This year's Consumer Electronics Show (CES) in Las Vegas has seen several small firms competing to demonstrate how they use printer supplies to create 3D objects.

The BBC noted one of the companies showcasing its latest developments was New York-based start-up Makerbot Industries, whose new Replicator product can create objects as large as a loaf of bread.

It is one of a range of items that are aimed at consumers and promise to offer the technology at a far more affordable price than in the past.

Chief executive of Makerbot Bre Pettos told the BBC: "We want to get this into the hands of the next generation because kids these days are going to have to learn digital design so they can solve the problems of tomorrow."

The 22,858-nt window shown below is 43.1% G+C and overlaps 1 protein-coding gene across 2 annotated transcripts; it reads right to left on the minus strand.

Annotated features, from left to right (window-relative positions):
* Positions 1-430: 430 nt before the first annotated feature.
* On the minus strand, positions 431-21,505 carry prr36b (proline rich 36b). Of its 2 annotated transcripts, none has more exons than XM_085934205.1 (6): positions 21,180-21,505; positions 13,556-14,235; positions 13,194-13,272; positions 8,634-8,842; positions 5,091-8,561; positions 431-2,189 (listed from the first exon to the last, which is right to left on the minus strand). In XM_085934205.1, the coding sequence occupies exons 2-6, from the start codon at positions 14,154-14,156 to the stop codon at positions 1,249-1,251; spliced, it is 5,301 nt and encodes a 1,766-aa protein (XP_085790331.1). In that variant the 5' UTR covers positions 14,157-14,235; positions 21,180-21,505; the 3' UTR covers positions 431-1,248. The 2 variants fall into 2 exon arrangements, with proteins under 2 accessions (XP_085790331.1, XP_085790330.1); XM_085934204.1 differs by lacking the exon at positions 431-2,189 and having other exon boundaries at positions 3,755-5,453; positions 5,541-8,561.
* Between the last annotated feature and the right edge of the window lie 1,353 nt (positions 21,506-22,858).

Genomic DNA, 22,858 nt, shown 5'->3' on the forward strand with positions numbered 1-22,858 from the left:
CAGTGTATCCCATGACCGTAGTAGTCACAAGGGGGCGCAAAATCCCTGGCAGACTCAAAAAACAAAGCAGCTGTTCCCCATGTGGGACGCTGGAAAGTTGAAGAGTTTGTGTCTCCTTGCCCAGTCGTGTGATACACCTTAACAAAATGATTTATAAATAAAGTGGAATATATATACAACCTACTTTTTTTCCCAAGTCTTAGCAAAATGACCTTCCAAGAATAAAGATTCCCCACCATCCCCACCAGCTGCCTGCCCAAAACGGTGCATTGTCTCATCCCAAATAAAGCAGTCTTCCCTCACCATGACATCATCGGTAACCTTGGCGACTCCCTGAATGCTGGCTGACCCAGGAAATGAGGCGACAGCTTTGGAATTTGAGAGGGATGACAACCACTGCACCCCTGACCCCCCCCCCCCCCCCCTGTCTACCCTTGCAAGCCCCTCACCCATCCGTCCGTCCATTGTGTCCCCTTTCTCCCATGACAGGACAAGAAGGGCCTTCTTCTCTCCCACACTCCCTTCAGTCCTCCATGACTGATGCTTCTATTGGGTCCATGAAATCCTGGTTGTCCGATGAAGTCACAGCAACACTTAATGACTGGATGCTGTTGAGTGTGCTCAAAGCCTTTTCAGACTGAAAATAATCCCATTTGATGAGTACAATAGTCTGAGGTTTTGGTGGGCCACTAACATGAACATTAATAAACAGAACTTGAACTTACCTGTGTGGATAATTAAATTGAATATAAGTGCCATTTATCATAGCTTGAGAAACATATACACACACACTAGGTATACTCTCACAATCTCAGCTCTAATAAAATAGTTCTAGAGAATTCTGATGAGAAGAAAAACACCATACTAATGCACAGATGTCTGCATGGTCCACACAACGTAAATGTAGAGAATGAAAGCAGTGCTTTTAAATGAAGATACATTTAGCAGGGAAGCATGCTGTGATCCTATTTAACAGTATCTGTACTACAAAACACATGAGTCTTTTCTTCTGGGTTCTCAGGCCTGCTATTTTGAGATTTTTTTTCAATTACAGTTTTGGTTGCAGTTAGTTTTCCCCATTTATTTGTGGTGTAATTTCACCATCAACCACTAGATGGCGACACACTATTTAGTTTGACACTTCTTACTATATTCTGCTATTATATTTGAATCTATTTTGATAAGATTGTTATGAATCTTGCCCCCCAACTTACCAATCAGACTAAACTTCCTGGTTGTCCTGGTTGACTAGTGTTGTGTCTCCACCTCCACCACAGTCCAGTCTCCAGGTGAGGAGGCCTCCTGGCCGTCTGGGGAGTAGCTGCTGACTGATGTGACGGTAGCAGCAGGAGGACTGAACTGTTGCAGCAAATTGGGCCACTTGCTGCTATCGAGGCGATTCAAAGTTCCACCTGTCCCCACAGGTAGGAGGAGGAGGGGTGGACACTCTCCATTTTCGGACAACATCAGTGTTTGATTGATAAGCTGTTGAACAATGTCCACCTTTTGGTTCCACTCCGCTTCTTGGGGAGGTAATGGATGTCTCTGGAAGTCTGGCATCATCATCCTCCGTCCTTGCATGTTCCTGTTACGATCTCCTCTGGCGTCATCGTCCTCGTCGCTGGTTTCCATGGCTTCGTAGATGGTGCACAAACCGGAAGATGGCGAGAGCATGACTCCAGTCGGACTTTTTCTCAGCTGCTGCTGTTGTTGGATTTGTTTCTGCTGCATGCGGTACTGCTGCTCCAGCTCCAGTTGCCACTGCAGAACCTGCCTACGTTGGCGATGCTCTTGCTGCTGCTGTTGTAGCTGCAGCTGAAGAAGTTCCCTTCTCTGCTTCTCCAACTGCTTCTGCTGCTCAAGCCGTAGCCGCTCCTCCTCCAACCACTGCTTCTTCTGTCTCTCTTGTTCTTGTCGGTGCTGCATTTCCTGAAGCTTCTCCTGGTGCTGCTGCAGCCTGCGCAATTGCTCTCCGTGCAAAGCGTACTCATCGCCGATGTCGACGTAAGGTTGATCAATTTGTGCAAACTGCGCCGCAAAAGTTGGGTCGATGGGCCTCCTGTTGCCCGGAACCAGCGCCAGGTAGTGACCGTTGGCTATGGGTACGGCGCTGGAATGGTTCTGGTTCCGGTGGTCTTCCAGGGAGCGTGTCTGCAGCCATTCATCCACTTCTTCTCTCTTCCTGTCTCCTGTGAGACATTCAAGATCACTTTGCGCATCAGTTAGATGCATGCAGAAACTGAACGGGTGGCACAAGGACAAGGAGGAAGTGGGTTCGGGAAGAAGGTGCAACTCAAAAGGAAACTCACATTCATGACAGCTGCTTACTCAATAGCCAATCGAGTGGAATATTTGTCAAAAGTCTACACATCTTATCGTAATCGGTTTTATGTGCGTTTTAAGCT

Also at CES was 3D Systems, whose Cube device was shown producing a variety of self-made toys from plastic cartridges.

The firm added it expects to bring the price of the machine down to below $500 (£326) as adoption among consumers becomes more widespread.

Recently, managing director of Brian Withers stated falling costs for the technology and the availability of computer-aided design software will make 3D printing much more accessible.